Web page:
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Booker T. Jones

Soul, R&B, and Funk

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It can be argued that it was Booker T. Jones who set the cast for modern soul music and is largely responsible for its rise and enduring popularity. On classic Stax hits such as “Green Onions,” “Hang ’Em High,” “Time Is Tight,” and “Melting Pot,” Jones pushed the music’s boundaries, refined it to its essence, and then injected it into the nation’s bloodstream. He has been honored by being inducted into the Rock & Roll Hall of Fame and the Musicians Hall of Fame; he also received a Grammy Lifetime Achievement Award and four Grammy Awards.

Although best-known as the frontman of the band Booker T. & the MGs, Jones made the charts as a solo artist and lent his trademark keyboards to other artists ranging in genre from Ray Charles to Neil Young. He also produced albums for Rita Coolidge, Bill Withers, Willie Nelson (Stardust), and others. Jones won back-to-back Grammy Awards in the category of Best Pop Instrumental Album for his 2011 release, The Road from Memphis, where he is backed by the hip-hop band The Roots, and for the 2009 album Potato Hole, which featured guests Neil Young and Drive-By Truckers. He was also in the spotlight leading an all-star band for a number of events for former President Barack Obama, the last being at a White House gala devoted to Memphis soul that aired on PBS.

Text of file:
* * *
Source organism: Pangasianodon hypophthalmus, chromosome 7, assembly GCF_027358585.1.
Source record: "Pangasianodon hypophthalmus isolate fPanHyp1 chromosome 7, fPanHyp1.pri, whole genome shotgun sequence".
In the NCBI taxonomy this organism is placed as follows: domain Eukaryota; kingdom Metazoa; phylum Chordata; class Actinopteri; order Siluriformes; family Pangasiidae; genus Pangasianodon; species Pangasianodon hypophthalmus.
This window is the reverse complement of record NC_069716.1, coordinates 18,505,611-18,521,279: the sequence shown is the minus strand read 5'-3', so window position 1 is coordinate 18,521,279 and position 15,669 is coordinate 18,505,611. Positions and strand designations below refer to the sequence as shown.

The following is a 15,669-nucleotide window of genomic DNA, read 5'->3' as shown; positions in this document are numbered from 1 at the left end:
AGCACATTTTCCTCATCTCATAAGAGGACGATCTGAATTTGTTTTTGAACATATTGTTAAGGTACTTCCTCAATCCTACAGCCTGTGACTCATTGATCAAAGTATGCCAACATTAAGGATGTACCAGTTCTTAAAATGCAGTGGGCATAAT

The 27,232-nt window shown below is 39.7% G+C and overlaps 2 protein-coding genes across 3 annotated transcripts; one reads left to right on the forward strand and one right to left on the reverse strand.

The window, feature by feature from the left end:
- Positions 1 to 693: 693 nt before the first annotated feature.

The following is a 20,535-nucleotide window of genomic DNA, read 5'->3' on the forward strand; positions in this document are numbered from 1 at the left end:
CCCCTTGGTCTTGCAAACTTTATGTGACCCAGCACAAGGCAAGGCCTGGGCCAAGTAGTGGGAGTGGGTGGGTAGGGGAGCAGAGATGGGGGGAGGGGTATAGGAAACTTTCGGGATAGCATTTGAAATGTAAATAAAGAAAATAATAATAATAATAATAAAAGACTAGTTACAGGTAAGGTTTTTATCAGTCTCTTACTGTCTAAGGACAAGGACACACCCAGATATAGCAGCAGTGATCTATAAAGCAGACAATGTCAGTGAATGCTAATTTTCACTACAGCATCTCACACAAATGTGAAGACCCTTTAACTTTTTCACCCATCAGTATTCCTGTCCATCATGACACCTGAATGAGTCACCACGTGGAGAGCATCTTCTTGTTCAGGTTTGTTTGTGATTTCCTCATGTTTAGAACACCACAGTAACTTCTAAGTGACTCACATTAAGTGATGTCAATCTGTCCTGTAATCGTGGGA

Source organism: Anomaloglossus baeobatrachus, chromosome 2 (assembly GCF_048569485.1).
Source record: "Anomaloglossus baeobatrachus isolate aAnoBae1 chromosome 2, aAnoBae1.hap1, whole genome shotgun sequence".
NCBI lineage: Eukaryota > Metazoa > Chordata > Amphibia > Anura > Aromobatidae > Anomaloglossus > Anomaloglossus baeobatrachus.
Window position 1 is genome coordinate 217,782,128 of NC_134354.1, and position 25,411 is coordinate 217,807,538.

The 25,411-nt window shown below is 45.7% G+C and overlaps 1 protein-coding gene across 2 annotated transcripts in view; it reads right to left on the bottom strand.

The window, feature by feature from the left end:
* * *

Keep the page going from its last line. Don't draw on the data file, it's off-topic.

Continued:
Jones’s tenth studio album, Sound the Alarm, released in 2013, marked his historic return to Stax Records after forty years. It was critically acclaimed and featured collaborations with some of the finest talents in modern soul and R&B, including Mayer Hawthorne, Anthony Hamilton, Vintage Trouble, Estelle, Gary Clark Jr., Luke James, and others. Rolling Stone raved, “Booker T unleashes the blues on Sound the Alarm.”

Today, Jones is on tour once again. Catch him if you can, and change your plans to make it if you think you can’t.

Booker T. Jones is one of the legends of soul music.

New Yorker

Jones’ name is synonymous with the Hammond B3 organ. At 17, he recorded the instrument’s anthem, ‘Green Onions.’

—NPR

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